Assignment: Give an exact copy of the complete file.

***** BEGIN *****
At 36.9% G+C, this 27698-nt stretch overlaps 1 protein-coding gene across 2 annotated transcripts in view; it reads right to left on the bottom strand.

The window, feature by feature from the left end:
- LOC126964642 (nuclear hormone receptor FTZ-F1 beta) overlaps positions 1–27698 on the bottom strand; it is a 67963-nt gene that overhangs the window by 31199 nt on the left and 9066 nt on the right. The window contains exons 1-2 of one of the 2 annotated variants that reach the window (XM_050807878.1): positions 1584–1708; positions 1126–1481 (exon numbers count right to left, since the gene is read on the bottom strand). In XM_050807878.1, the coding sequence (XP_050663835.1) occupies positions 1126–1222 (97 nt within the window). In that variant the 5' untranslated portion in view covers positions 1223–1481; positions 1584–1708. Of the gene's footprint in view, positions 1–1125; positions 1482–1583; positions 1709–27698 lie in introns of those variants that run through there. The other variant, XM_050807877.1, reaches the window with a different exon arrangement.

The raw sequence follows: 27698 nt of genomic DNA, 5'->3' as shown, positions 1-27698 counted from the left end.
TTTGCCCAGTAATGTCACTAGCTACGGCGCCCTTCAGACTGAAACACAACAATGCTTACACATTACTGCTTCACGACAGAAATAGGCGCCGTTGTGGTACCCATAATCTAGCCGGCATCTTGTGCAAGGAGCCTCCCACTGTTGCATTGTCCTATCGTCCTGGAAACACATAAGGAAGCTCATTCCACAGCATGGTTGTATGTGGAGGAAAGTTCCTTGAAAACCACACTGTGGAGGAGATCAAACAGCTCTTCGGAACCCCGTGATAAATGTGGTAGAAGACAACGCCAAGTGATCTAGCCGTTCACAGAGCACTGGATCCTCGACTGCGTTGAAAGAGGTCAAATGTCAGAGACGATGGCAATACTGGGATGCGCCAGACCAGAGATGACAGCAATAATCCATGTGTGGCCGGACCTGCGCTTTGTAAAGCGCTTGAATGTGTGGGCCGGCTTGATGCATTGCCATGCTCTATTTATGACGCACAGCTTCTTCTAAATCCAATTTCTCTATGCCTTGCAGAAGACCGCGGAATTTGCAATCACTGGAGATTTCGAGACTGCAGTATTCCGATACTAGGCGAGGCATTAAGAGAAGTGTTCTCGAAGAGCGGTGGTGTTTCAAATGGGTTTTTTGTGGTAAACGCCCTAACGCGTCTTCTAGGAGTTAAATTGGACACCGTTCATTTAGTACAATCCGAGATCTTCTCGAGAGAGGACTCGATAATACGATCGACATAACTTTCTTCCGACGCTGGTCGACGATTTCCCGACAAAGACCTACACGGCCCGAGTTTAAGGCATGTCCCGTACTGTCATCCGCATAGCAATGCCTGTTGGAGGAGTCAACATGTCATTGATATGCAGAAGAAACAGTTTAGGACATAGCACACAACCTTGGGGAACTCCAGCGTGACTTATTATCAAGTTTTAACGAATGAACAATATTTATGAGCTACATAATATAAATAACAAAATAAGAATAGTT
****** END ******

At 36.9% G+C, this 27698-nt stretch overlaps 1 protein-coding gene across 2 annotated transcripts in view; it reads right to left on the bottom strand.

The window, feature by feature from the left end:
- LOC126964642 (nuclear hormone receptor FTZ-F1 beta) overlaps positions 1–27698 on the bottom strand; it is a 67963-nt gene that overhangs the window by 31199 nt on the left and 9066 nt on the right. The window contains exons 1-2 of one of the 2 annotated variants that reach the window (XM_050807878.1): positions 1584–1708; positions 1126–1481 (exon numbers count right to left, since the gene is read on the bottom strand). In XM_050807878.1, the coding sequence (XP_050663835.1) occupies positions 1126–1222 (97 nt within the window). In that variant the 5' untranslated portion in view covers positions 1223–1481; positions 1584–1708. Of the gene's footprint in view, positions 1–1125; positions 1482–1583; positions 1709–27698 lie in introns of those variants that run through there. The other variant, XM_050807877.1, reaches the window with a different exon arrangement.

The raw sequence follows: 27698 nt of genomic DNA, 5'->3' as shown, positions 1-27698 counted from the left end.
TTTGCCCAGTAATGTCACTAGCTACGGCGCCCTTCAGACTGAAACACAACAATGCTTACACATTACTGCTTCACGACAGAAATAGGCGCCGTTGTGGTACCCATAATCTAGCCGGCATCTTGTGCAAGGAGCCTCCCACTGTTGCATTGTCCTATCGTCCTGGAAACACATAAGGAAGCTCATTCCACAGCATGGTTGTATGTGGAGGAAAGTTCCTTGAAAACCACACTGTGGAGGAGATCAAACAGCTCTTCGGAACCCCGTGATAAATGTGGTAGAAGACAACGCCAAGTGATCTAGCCGTTCACAGAGCACTGGATCCTCGACTGCGTTGAAAGAGGTCAAATGTCAGAGACGATGGCAATACTGGGATGCGCCAGACCAGAGATGACAGCAATAATCCATGTGTGGCCGGACCTGCGCTTTGTAAAGCGCTTGAATGTGTGGGCCGGCTTGATGCATTGCCATGCTCTATTTATGACGCACAGCTTCTTCTAAATCCAATTTCTCTATGCCTTGCAGAAGACCGCGGAATTTGCAATCACTGGAGATTTCGAGACTGCAGTATTCCGATACTAGGCGAGGCATTAAGAGAAGTGTTCTCGAAGAGCGGTGGTGTTTCAAATGGGTTTTTTGTGGTAAACGCCCTAACGCGTCTTCTAGGAGTTAAATTGGACACCGTTCATTTAGTACAATCCGAGATCTTCTCGAGAGAGGACTCGATAATACGATCGACATAACTTTCTTCCGACGCTGGTCGACGATTTCCCGACAAAGACCTACACGGCCCGAGTTTAAGGCATGTCCCGTACTGTCATCCGCATAGCAATGCCTGTTGGAGGAGTCAACATGTCATTGATATGCAGAAGAAACAGTTTAGGACATAGCACACAACCTTGGGGAACTCCAGCGTGACTTATTATCAAGTTTTAACGAATGAACAATATTTATGAGCTACATAATATAAATAACAAAATAAGAATAGTT